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Supreme Court ruling will test range of health reform's contraceptive mandate

More employers may drop some coverage

Supreme Court ruling will test range of health reform's contraceptive mandate

The U.S. Supreme Court's pivotal ruling last month that the federal government cannot force family-owned, private employers to directly provide contraceptive coverage could have wider reaching implications for private companies and benefits administrators.

Benefits lawyers, consultants and third-party administrators have received numerous inquiries from self-funded employers asking whether they, too, can discontinue providing contraceptive coverage in light of the high court's June 30 decision in Burwell v. Hobby Lobby Stores Inc.

“You're only limited to your imagination what the full impact of this ruling will be in time,” said Amy Gordon, a partner at McDermott Will & Emery L.L.P. in Chicago. “The ruling addressed closely-held, for-profit corporations but did not define what is meant by "closely-held,' nor did it preclude non-closely-held corporations from bringing their own action and exerting the same freedom of religion objection.”

That 5-4 high court ruling said the Religious Freedom Restoration Act of 1993 allows closely-held, for-profit corporations to avoid the Patient Protection and Affordable Care Act's requirement to provide coverage for certain contraceptives if such a requirement conflicts with the owners' religious beliefs against birth control.

Less than a week later the Supreme Court granted a rare emergency injunction to Wheaton College, a Christian college in the Chicago suburbs, that it did not have to sign a form indicating it objects to the contraceptive coverage mandate. That injunction, along with guidance issued by the U.S. Department of Labor late last week, could make dropping ACA-mandated contraceptive coverage even easier for employers, legal experts say.

Meanwhile, Senate Republicans blocked an effort last week to pass a new law to essentially override the Supreme Court decision that allows some for-profit companies to deny health insurance coverage for birth control. Democrats had needed 60 votes to consider legislation that would protect the birth control mandate in the Affordable Care Act but got 56.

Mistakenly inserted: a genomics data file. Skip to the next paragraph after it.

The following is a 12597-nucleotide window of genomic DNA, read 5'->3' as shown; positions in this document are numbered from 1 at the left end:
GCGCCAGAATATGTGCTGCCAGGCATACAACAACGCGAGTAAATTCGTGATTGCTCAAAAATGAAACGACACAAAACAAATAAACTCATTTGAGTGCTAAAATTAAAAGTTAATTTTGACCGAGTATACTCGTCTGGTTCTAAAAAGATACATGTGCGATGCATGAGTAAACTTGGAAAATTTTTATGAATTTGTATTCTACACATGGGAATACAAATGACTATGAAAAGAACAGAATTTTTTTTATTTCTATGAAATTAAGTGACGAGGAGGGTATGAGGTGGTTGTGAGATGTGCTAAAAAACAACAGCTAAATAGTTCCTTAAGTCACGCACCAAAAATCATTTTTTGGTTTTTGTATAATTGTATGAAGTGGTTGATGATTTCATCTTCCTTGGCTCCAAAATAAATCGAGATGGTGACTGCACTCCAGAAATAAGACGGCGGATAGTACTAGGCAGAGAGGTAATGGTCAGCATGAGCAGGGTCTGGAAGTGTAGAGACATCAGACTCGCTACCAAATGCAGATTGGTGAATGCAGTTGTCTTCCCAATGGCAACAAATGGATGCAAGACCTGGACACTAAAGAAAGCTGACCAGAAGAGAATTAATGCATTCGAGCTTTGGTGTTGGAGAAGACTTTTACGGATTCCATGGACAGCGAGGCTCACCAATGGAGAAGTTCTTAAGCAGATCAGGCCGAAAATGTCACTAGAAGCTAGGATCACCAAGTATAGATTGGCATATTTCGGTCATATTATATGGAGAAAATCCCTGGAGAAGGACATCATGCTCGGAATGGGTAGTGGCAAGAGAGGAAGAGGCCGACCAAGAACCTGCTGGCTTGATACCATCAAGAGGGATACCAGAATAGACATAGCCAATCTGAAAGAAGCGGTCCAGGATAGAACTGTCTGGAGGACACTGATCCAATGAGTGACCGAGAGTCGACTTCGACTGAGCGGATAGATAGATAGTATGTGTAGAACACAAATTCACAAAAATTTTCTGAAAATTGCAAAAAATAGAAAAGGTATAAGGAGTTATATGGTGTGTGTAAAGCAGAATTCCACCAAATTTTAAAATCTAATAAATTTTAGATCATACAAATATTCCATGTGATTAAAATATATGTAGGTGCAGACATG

The high court's Hobby Lobby decision came in a case involving the Oklahoma City-based chain of craft stores and two other companies. The court ruled that closely held, for-profit corporations were covered by a 1993 law aimed at protecting the free exercise of religion and that the birth control mandate was an improper burden on the faith of Hobby Lobby's owners.

“The plain terms of RFRA (Religious Freedom Restoration Act) make it perfectly clear that Congress did not discriminate this way against men and women who wish to run their businesses as for-profit corporations in the manner required by their religious beliefs,” the majority of the court said in their written opinion. “Protecting the free-exercise rights of closely-held corporations thus protects the religious liberty of the humans who own and control them.”

Justin T. Curley, an attorney at Seyfarth Shaw in San Francisco, said the potential effect of the court's decision is “huge'' because the opinion “left open the potential for other religious-based objections to ACA by closely held for-profit companies, as well as for the potential for such objections to be asserted by companies that are not closely held.”